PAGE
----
The constitutions of several states provide for the referendum. Still, only seven countries actively use this instrument of direct democracy: Ireland, Liechtenstein, Latvia, Lithuania, Slovakia, Switzerland, and Transnistria.

 

The first referendum on the territory of the USSR was held in Transnistria. In total, since 1990, 7 republican referenda have been held here. In neighboring Moldova, during independence, there were two republican referendums (in 1994 and 2010), one of which was declared invalid. One referendum was held in Gagauzia, which is reduced to a superficial region of Moldova (in 2014).

 

Transnistria is one of two states globally that do not have broad international recognition and has its full-fledged currency.

 

According to some data, there are about 120 unrecognized or partially recognized states today. The Geopolitics website lists the 35 most famous (without dependent territories). However, according to other sources, there are a little more than 20 such countries. All of them have the state's main features, but not every country from this group was able to create its full-fledged monetary system. For example, only the Republic of China (Taiwan, Taiwanese dollar) has its currency among the partially recognized states. At the same time, Kosovo uses the euro, Western Sahara uses the Moroccan charm, Northern Cyprus uses the Turkish lira, and South Ossetia and Abkhazia use the Russian ruble.

 

 

Among the states not recognized by any UN member country, only Transnistria and Somaliland have a full-fledged currency. Nagorno-Karabakh also has its own money, but they are not used in actual circulation and are the subject of interest of numismatist collectors (limited circulation and insignificant denomination).

 

The payment instrument on the territory of the PMR is the Transnistrian ruble, introduced in 1994.

On the front side of its denominations are depicted historical figures who influenced the historical fate of Transnistria: generals of the Russian Empire Alexander Suvorov and Pyotr Rumyantsev (who, according to sources, was born in Transnistria), Empress Catherine II, Ukrainian poet, prose writer, and ethnographer Taras Shevchenko, Moldovan-Russian politician and encyclopedist Dmitry Kantemir.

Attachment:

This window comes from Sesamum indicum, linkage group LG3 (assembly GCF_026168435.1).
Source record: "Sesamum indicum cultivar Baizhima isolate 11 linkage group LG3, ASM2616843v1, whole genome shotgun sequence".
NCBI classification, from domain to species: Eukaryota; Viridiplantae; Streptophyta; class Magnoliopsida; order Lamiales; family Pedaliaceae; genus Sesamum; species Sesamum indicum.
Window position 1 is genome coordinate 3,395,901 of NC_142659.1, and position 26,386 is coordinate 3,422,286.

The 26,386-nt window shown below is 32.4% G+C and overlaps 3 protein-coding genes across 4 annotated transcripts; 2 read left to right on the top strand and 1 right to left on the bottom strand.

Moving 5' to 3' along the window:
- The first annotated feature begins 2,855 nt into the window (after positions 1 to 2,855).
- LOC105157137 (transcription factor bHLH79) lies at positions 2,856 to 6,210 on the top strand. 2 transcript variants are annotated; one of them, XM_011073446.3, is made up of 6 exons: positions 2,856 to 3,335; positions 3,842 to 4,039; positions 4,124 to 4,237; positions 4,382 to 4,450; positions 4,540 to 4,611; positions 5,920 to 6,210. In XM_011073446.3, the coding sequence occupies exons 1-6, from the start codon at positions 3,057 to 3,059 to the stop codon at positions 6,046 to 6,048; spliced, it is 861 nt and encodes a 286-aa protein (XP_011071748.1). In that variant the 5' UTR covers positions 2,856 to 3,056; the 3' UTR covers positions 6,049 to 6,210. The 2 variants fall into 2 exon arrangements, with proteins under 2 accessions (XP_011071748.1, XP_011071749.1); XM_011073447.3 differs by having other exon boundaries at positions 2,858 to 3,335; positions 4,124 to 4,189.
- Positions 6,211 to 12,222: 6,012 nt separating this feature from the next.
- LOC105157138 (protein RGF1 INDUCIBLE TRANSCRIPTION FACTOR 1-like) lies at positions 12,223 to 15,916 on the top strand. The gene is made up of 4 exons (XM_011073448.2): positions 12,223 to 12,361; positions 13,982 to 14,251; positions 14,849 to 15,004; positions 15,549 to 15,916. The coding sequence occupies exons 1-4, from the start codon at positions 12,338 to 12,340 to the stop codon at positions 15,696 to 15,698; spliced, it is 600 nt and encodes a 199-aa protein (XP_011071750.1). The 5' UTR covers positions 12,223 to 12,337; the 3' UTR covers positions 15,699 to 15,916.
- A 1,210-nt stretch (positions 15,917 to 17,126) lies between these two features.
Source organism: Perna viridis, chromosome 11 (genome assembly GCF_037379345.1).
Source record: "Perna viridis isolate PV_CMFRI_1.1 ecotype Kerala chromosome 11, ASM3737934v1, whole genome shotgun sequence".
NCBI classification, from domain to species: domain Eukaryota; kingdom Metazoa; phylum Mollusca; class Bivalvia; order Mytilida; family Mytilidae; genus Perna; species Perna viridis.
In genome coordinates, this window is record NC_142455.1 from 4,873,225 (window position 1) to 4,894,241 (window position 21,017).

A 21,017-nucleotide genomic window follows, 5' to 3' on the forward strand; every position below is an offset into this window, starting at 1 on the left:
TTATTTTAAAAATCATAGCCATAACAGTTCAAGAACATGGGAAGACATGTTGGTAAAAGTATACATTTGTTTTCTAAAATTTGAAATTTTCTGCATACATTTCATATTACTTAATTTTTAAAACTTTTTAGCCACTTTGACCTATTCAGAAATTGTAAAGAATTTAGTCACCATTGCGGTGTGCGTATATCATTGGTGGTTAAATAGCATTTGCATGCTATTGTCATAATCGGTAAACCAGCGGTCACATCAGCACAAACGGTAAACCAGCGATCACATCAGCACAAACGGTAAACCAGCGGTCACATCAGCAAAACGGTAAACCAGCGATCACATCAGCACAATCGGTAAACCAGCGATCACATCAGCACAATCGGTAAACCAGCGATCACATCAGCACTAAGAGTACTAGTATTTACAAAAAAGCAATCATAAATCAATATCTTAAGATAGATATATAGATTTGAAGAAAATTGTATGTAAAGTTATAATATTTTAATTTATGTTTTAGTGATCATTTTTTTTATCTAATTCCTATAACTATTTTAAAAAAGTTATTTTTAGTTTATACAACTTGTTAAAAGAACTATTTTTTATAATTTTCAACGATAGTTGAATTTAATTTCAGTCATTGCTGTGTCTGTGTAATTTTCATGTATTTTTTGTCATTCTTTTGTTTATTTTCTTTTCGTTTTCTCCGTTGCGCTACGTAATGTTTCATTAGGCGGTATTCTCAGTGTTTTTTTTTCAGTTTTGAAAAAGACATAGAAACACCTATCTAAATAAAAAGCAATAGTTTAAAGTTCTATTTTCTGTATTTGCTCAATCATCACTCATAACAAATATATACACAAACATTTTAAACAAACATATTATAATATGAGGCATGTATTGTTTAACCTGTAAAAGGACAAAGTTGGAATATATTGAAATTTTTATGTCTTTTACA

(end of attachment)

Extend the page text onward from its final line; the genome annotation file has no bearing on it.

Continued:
The world's first experience of introducing coins made of composite materials into circulation

In 2014, the Central Bank of Transnistria put coins made of composite materials into circulation. They are made using Planet technology, innovative development of Goznak of Russia. Mixed coins combine the characteristics of banknotes (security against forgery; easy recognition by color, design, shape, and size; lightweight; low cost of production) and metal coins (high abrasion resistance; resistance to water and various chemical liquids).

 

And although plastic money appeared back in 1983 (today, such banknotes are found in 53 states), Transnistria became the first country to put composite coins into circulation.

 

For innovation in applying the best characteristics of banknotes and coins in coins made of composite materials, the Transnistrian Republican Bank became the winner of the "Watermark banknotes Awards" in the nomination. "Substrates for the modification of banknotes."

 

In Transnistria, the Moldovan language was preserved in the Cyrillic script.